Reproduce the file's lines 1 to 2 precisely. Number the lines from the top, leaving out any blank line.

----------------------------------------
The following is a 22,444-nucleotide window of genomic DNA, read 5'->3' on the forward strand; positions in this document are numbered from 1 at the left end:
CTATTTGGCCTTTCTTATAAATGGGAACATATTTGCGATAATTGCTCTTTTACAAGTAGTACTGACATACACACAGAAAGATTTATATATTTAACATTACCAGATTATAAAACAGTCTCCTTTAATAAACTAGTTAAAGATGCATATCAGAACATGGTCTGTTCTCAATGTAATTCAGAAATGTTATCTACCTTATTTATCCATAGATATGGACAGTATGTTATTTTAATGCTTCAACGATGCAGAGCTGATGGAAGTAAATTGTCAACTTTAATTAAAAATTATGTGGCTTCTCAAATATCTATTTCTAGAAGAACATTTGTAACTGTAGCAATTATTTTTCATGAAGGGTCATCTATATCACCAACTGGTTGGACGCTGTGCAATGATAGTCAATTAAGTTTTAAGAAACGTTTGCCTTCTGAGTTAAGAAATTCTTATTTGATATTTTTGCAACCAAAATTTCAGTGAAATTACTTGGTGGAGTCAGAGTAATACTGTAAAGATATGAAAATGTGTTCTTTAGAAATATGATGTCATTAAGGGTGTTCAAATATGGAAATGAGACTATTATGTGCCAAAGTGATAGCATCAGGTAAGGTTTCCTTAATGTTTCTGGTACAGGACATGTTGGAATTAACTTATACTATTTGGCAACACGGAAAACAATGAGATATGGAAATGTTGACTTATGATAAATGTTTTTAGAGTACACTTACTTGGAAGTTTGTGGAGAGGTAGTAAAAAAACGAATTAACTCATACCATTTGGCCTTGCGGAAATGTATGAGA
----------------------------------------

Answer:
The following is a 22,444-nucleotide window of genomic DNA, read 5'->3' on the forward strand; positions in this document are numbered from 1 at the left end:
CTATTTGGCCTTTCTTATAAATGGGAACATATTTGCGATAATTGCTCTTTTACAAGTAGTACTGACATACACACAGAAAGATTTATATATTTAACATTACCAGATTATAAAACAGTCTCCTTTAATAAACTAGTTAAAGATGCATATCAGAACATGGTCTGTTCTCAATGTAATTCAGAAATGTTATCTACCTTATTTATCCATAGATATGGACAGTATGTTATTTTAATGCTTCAACGATGCAGAGCTGATGGAAGTAAATTGTCAACTTTAATTAAAAATTATGTGGCTTCTCAAATATCTATTTCTAGAAGAACATTTGTAACTGTAGCAATTATTTTTCATGAAGGGTCATCTATATCACCAACTGGTTGGACGCTGTGCAATGATAGTCAATTAAGTTTTAAGAAACGTTTGCCTTCTGAGTTAAGAAATTCTTATTTGATATTTTTGCAACCAAAATTTCAGTGAAATTACTTGGTGGAGTCAGAGTAATACTGTAAAGATATGAAAATGTGTTCTTTAGAAATATGATGTCATTAAGGGTGTTCAAATATGGAAATGAGACTATTATGTGCCAAAGTGATAGCATCAGGTAAGGTTTCCTTAATGTTTCTGGTACAGGACATGTTGGAATTAACTTATACTATTTGGCAACACGGAAAACAATGAGATATGGAAATGTTGACTTATGATAAATGTTTTTAGAGTACACTTACTTGGAAGTTTGTGGAGAGGTAGTAAAAAAACGAATTAACTCATACCATTTGGCCTTGCGGAAATGTATGAGA